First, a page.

At the beginning of each semester or commencement of courses within P&ER I take photographs of all of the students in and host them on Flickr ( http:// www.flickr.com ) so that students can easily identify each other. This has also made it easier for lecturers to familiarise themselves with students and learn their names. To use Flickr you must sign up to a Yahoo email account if you don’t already have one. Once this is done you can being uploading photos here: http://www.flickr.com/photos/upload/ You have the option of creating ‘tags’ for your photos. This makes it easier to search for images related to particular concepts. More information here: http://www.flickr.com/photos/tags/
Similar to academic conventions concerning referencing material, any image taken from sites such as Flickr should be given due credit when the owner of the image has granted permission. Permissions and usage policies are covered under Creative Commons: http://www.flickr.com/creativecommons/
Flickr also has the facility to use ‘geotags’ – tags associated with a specific location: http://www.flickr.com/map/
One of the particular benefits of Flickr is the number of applications that can use the Flickr interface: http://www.flickr.com/services/ For example, you can integrate Flickr with your Facebook profile: http://www.flickr.com/services/apps/72157622992365366/
Other similar sites include: http://imageshack.us/ - for hosting images http://photobucket.com/ http://picasa.google.com/ - may be more useful if you have a gmail address and don’t want to sign up to a Yahoo/Ymail account.
The 23 Things blog mentions sites such as http://www.imagegenerator.org/ where you can create images such as the one above. Personally, for image manipulation, I prefer to use Photoshop, but it takes some time to master. https://www.photoshop.com/
For an easy way to clip images from the web, take screen shots of specific parts of web pages, save links, etc I would highly recommend Evernote: http://www.evernote.com/ This can be installed on your laptop, desktop, Blackberry, iPhone etc and it will synchronise your profile wherever and whenever you access it. The screen grab utility is far more useful than the standard “print screen” button in that you can select the exact portion of the screen you want to save.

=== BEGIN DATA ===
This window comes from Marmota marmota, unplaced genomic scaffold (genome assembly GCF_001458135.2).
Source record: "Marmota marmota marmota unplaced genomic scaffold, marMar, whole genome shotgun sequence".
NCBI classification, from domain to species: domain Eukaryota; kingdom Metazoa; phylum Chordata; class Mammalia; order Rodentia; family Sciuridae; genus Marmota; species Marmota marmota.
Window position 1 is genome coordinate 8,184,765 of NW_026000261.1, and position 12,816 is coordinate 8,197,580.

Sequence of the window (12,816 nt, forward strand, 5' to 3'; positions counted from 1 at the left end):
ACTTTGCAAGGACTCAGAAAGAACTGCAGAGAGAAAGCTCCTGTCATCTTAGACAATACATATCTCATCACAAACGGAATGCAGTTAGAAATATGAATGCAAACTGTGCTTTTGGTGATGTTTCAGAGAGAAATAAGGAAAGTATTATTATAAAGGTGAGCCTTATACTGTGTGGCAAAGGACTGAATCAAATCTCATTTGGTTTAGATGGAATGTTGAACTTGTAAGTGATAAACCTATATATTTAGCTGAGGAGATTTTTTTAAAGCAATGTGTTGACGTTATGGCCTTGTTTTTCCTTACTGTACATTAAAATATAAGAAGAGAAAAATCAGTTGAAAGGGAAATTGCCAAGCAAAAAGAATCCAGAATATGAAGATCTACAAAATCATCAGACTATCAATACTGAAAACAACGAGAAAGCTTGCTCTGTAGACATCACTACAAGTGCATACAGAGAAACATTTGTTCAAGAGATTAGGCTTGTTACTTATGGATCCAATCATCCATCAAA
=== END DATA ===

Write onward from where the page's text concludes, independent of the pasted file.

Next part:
Since January 2009 I have sought weekly evaluations from students on all my modules using an online feedback tool, Rypple ( http:// www.rypple.com ). The feedback I receive on weekly basis has allowed me to address any concerns or change my approach accordingly, rather than wait until the end of semester to solicit feedback, by which time improvements are too late for the current students.
Rypple allows end users to provide feedback anonymously and rank various specific criteria on a scale of 1-5. This data can be output in chart form as above or exported to Excel.
Feedback is limited to 140 characters (like a text message) so end users can provide very specific feedback, saying what they like and what they didn’t like.
The application is also available on iPhones, Blackberrys etc at: http://m.rypple.com
Flickr & Rypple Presentation 23 Things @ UL Ronan Carbery
Managing Images & Creating Rypples Ronan Carbery Lecturer in HRM Personnel & Employment Relations Kemmy Business School University of Limerick